In the end the limitations of the American Stories exhibit at LACMA are overshadowed by the show’s strengths. Despite curatorial exclusions and a tendency to expound a somewhat rosy view of American history, there is still an immeasurable sense of the real, the human, and the historic in American Stories. Compared to the cynical and socially detached gimmickry of postmodern art, the paintings in American Stories exude idealism, compassion, and a deeply felt humanism. It is regrettable that the timeline for the exhibit stops at 1915, when Modernism in the U.S. was just beginning to percolate. It would have been instructive to have included artists from the 1930s and 1940s, when the “American Scene” and “Regionalist” painters from coast to coast were in their heyday and Social Realism was the dominant aesthetic. It is unlikely that LACMA will hold such an exhibit in the future – but without a doubt I will continue to cover that era in articles yet to come.

Millard Sheets: The Early Years

Millard Sheets: The Early Years (1926-1944), on display at the Pasadena Museum of California Art (PMCA) through May 30, 2010, is an important exhibit of works by a leading California exponent of the “American Scene” painters, those artists given to documenting ordinary Americans going about their everyday lives.

Incorporated into the American Scene genre were the subcategories of “Regionalism” and “Social Realism.” The former concentrated on themes of local life in small town rural settings, the later engaged in works of social criticism, focusing on the experiences of working people in urban settings. Depending on the artist, there could be much overlap between the three schools, and Sheets was one to blend them without difficulty; Social Realism ran through his early works. Given my interest in that genre, and feeling it best describes what I am attempting in my own artworks, I enthusiastically attended the exhibition and now proffer the following comments regarding it.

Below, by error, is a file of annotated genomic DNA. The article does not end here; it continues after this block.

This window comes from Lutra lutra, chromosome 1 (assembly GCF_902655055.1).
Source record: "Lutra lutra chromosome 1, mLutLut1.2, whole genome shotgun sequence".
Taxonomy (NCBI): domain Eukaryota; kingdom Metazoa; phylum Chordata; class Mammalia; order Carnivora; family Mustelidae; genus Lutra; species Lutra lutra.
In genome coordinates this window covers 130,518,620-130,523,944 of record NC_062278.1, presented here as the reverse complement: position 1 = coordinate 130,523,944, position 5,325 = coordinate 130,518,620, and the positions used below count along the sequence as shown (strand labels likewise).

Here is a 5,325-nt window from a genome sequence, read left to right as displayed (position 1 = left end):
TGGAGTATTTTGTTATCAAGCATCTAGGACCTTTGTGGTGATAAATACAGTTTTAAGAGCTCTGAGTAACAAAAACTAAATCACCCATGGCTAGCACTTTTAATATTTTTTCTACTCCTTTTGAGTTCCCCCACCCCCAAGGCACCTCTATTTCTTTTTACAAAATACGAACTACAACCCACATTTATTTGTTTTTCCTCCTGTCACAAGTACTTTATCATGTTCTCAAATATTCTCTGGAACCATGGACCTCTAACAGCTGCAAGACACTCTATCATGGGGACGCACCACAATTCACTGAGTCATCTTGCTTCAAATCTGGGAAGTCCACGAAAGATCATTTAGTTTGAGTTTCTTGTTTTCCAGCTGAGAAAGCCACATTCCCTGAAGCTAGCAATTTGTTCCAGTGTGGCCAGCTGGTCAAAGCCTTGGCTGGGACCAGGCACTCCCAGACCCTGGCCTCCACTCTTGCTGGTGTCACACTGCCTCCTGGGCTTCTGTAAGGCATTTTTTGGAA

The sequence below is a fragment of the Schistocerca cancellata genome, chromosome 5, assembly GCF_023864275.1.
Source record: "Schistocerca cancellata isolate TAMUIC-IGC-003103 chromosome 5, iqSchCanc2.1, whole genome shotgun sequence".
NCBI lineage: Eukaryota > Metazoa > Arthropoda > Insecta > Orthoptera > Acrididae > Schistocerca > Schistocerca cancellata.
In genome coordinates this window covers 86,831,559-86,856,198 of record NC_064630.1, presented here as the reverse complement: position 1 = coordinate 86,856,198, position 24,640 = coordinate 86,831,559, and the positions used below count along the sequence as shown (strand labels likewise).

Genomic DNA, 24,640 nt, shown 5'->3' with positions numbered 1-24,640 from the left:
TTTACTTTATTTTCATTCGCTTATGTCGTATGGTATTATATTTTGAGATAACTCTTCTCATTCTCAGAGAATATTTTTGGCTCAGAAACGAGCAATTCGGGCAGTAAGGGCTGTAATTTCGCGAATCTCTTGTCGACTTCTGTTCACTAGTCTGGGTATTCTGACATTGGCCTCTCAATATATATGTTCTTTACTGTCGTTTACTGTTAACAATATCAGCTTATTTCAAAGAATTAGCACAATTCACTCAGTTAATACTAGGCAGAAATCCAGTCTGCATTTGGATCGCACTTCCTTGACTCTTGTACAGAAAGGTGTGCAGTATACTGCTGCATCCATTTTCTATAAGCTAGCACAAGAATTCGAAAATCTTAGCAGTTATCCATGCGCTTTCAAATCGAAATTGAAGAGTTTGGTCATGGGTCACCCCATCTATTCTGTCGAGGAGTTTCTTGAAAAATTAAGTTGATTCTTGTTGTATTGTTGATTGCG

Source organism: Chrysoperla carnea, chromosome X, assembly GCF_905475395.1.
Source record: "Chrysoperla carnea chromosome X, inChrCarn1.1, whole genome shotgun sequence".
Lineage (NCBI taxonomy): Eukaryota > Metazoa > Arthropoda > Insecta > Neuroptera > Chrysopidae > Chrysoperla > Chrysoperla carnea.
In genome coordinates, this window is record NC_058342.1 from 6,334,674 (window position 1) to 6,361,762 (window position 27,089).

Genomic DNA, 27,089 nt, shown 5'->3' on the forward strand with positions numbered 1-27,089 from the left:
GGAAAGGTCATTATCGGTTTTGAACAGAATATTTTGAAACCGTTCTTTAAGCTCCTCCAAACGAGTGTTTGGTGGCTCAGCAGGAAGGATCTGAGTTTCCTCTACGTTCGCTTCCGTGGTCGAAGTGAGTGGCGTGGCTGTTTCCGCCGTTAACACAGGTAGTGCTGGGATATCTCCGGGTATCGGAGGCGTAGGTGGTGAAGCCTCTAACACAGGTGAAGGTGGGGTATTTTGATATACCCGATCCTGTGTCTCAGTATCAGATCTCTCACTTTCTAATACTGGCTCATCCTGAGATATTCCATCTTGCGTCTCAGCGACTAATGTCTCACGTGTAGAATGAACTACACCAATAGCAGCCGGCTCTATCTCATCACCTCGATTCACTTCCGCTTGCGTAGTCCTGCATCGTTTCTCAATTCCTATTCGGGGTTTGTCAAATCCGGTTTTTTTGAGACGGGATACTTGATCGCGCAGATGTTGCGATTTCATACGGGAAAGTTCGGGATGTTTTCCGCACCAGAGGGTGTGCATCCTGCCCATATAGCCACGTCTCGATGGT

The first painting one sees when entering the museum is Abandoned, Sheets’ 1933 canvas that has come to symbolize the Great Depression. At first glance the focus of the work seems to be the wild and uncontrollable forces of nature, there is a spiritual quality to the painting, however, a second glance unveils an ominous, darker narrative. Under a forebodingly turbulent sky, horses move through a tangle of overgrown brush and fallen trees. The eye finally rests on a dilapidated windmill, and only then do the deserted farm buildings come into focus, as does the real meaning of the painting. It is a representation of American society brought to its knees by economic collapse, where even the family farm – iconic national symbol of self-reliance – has come to ruin. The mystical sense of the canvas dissolves into the brutal material reality that people were driven from the land and their properties repossessed by  banks, a story that has once again become sadly familiar to millions of Americans.

"Abandoned" – Millard Sheets. 1933. Oil on canvas. This painting of an abandoned farm has come to symbolize the Great Depression.

"Abandoned" – Millard Sheets. 1933. Oil on canvas. This painting of an abandoned farm has come to symbolize the Great Depression.

Aesthetically speaking, Abandoned is a highly polished and sophisticated painting with a finish that displays few brushstrokes. It is a work that was planned out well in advance, despite its energetic and spontaneous look. Sheets eschewed detail to concentrate on form and composition, and here it is obvious that far from being a conservative painter, he was utilizing abstraction and Modernist aesthetics. One last note regarding Abandoned. While it is generally thought of as a Social Realist comment on depression era America, an interpretation I subscribe to, in reality the artist was inspired to create his canvas after seeing an abandoned farm in Riverside, California. The farm was marked for destruction so that the U.S. Army Corps of Engineers could build the Prado Dam flood control system.

Terminal Island Fish Harbor – Millard Sheets. 1935. Oil on canvas. Here the artist gives us a glimpse of the traditional West coast fishing industry as it existed at Terminal Island in San Pedro, California before the outbreak of WWI.

"Terminal Island Fish Harbor" – Millard Sheets. 1935. Oil on canvas. Here the artist gives us a glimpse of the West coast fishing industry as it existed at Terminal Island in San Pedro, California before the outbreak of WWII.

Terminal Island Fish Harbor is a painting that immediately caught my eye. No reproduction could possibly do justice to this extraordinary work depicting a historic harbor near Long Beach, California.